DEFINITION of Placement Ratio
The placement ratio is a ratio that calculates the amount of bonds sold during the week as a percentage of the amount of municipal bonds that are issued during the corresponding week. Only issues of $10,000,000 par value or more are used in the calculation.
Placement ratio is also known as the acceptance ratio.
BREAKING DOWN Placement Ratio
The placement ratio is used by investors as an indicator of the overall situation of the municipal bond market. The ratio compares the number of newly issued bonds (competitive and negotiated) during a week to the number of bonds that were sold in that week. In effect, the placement ratio is the dollar amount of new issues that have been placed with investors by underwriters, expressed as a percentage of the past week's new municipal bond offerings. The higher the placement ratio, the better off the municipal bond market is, as a high ratio indicates that the municipal bond market is sold and there is a lot of interest from bond underwriters. Conversely, a low ratio points to a sluggish market and lack of interest from underwriters.
For example, assume $100 million par value municipal bonds were issued last week. $70 million of this offering was sold by underwriting syndicates. The placement ratio is, therefore, $70 million / $100 million x 100% = 70%. This ratio shows interested parties how well the market absorbed the bonds offered in the previous week.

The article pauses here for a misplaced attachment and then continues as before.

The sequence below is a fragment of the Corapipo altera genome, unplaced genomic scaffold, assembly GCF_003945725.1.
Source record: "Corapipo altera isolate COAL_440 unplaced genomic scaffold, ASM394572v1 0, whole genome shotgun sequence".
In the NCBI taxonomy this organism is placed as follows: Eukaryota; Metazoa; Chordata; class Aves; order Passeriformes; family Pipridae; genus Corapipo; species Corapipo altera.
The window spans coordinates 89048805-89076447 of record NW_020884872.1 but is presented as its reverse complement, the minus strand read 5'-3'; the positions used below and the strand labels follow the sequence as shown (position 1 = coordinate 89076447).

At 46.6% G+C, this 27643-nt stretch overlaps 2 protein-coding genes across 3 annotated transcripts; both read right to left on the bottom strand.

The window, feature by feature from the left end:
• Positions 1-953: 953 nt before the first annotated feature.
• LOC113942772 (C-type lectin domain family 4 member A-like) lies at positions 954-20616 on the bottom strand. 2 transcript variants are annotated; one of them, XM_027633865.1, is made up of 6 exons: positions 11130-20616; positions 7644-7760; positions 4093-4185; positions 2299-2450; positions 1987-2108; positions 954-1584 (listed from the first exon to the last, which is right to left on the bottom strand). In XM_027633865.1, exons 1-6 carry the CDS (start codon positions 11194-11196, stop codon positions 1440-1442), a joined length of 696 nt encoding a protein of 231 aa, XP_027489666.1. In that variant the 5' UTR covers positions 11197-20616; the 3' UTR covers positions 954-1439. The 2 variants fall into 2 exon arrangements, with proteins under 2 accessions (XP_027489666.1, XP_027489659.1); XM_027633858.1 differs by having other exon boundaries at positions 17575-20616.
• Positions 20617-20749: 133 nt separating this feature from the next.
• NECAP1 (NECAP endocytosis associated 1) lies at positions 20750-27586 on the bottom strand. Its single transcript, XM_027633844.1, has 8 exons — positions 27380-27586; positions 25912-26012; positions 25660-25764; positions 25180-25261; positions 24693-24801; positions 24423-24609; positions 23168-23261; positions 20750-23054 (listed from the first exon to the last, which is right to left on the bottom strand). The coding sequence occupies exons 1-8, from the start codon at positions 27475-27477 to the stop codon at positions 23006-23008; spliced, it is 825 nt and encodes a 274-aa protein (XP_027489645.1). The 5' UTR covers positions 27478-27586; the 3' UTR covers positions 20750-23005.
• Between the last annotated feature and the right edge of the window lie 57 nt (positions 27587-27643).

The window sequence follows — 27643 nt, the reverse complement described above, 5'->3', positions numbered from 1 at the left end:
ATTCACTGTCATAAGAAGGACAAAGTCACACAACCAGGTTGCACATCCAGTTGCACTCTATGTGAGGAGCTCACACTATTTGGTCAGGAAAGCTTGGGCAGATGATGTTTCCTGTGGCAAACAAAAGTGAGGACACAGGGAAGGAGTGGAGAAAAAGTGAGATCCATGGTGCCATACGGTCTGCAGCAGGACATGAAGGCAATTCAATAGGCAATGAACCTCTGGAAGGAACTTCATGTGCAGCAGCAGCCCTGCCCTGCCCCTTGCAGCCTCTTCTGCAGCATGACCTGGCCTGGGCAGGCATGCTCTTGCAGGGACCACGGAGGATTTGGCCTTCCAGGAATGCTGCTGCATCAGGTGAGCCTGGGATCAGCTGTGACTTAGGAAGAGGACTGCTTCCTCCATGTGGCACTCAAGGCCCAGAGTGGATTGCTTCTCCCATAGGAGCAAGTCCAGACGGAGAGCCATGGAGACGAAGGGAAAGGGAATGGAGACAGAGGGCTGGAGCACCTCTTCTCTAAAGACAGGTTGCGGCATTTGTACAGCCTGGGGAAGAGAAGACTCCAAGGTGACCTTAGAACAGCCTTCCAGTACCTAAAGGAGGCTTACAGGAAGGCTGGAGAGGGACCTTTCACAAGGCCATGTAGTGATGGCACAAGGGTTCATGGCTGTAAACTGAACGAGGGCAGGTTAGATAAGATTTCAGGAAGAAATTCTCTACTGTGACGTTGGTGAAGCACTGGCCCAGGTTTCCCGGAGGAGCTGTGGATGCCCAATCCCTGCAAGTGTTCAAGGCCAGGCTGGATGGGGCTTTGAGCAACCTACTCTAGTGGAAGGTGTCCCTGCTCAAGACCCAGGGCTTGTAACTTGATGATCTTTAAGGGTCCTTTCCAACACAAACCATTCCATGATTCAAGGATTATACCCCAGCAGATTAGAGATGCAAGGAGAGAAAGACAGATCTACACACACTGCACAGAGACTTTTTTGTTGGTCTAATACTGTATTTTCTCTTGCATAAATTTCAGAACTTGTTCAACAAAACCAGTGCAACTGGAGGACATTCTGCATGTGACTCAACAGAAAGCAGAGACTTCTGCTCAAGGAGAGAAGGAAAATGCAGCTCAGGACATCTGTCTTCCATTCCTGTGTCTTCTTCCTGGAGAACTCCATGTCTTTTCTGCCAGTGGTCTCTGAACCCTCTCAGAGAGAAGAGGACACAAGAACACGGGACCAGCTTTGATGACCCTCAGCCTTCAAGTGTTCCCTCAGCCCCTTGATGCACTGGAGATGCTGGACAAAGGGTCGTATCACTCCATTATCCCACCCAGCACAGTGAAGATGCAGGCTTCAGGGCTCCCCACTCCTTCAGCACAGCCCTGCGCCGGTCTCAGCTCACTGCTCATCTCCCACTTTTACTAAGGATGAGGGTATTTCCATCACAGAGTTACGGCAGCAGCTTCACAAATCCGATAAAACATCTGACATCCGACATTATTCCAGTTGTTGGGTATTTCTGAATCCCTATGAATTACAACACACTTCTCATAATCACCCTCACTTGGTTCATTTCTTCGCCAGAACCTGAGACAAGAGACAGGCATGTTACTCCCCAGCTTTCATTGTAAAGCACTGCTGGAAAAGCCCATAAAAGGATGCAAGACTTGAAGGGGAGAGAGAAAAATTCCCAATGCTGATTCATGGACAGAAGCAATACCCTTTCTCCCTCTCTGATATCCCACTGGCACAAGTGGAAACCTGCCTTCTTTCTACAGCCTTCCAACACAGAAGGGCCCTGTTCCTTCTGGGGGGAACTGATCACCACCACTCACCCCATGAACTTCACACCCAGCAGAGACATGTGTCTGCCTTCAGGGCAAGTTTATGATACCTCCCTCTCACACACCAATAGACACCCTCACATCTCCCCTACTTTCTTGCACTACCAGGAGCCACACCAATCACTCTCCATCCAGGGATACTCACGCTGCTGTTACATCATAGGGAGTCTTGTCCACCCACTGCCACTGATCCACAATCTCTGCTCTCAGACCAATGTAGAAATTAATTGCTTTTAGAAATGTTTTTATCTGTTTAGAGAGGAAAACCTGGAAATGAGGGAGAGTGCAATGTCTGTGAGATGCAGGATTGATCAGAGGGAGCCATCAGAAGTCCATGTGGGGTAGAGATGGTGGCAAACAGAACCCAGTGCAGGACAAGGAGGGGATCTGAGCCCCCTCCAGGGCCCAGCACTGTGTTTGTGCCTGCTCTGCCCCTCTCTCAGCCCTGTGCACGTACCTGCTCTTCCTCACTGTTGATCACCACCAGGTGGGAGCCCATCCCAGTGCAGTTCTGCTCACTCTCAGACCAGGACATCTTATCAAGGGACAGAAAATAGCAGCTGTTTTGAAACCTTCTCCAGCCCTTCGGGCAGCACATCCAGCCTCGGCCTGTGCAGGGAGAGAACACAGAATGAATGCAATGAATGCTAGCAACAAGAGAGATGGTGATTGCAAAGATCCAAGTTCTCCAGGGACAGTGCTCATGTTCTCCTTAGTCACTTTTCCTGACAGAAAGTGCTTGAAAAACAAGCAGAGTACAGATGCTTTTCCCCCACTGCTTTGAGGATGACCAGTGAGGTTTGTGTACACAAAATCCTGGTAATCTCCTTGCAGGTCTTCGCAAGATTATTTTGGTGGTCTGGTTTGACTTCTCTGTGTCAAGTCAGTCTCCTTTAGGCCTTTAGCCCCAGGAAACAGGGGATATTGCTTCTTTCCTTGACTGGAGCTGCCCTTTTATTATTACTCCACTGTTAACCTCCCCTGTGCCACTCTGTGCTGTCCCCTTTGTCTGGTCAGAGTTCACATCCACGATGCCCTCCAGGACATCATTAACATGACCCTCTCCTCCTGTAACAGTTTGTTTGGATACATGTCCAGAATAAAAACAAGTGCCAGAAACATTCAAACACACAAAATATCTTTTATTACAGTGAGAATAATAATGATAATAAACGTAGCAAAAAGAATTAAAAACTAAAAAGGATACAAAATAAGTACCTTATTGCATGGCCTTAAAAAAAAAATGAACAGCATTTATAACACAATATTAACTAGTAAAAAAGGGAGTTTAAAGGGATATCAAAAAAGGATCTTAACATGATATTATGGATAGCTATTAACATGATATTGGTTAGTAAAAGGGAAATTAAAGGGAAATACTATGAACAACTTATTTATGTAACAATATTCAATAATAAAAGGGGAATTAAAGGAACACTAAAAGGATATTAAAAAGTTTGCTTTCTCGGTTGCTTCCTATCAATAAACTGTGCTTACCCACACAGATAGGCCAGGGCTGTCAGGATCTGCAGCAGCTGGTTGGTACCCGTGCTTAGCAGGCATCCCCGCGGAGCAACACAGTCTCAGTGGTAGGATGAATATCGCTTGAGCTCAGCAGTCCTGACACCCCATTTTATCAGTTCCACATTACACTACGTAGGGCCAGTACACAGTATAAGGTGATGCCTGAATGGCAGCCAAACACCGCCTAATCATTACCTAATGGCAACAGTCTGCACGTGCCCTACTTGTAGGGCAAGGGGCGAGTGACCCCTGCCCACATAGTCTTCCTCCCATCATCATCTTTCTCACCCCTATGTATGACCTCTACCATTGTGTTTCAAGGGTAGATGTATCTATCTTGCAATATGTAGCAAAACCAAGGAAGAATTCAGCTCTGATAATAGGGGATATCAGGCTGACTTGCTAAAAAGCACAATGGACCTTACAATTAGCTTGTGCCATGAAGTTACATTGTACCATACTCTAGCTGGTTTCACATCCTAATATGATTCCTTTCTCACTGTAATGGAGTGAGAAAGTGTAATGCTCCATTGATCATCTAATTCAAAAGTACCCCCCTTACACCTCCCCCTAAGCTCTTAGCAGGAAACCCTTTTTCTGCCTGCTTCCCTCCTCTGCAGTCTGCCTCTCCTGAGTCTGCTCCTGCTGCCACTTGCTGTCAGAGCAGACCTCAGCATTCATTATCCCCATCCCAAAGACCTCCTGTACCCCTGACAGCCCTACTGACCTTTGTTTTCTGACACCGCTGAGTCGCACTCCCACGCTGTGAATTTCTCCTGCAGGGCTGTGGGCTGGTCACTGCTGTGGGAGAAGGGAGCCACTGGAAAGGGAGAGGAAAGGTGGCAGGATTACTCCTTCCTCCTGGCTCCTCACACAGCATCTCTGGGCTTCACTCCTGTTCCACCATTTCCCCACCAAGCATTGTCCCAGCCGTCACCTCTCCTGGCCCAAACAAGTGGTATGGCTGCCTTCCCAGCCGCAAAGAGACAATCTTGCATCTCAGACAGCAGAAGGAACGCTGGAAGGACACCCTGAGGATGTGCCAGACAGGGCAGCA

The data for bonds sold and issued during the week is compiled and published weekly by the market newspaper, "The Bond Buyer". The Bond Buyer is a financial publication that covers the municipal bond market by tracking and reporting trends in this market. The newspaper publishes numerous indices, one of which is the Bond Buyer 20 Index. This index tracks the average yields of 20 general obligation municipal bonds rated grade Aa2 (Moody's rating) or grade AA (Standard & Poor’s rating) and is used to determine the interest rates for a new issue of general obligation bonds.
The placement ratio is compiled every week at the close of business on Friday and is reported on Monday. The ratio is used as an indicator of where the bond market is headed. A sizable inventory of unsold bond issues in the primary market signals a depression in the secondary market. If the Bond Buyer states that the placement ratio in the primary market rose from 70% to 93% in the past week, this suggests high demand relative to supply and also a favorable market for issuers to enter into.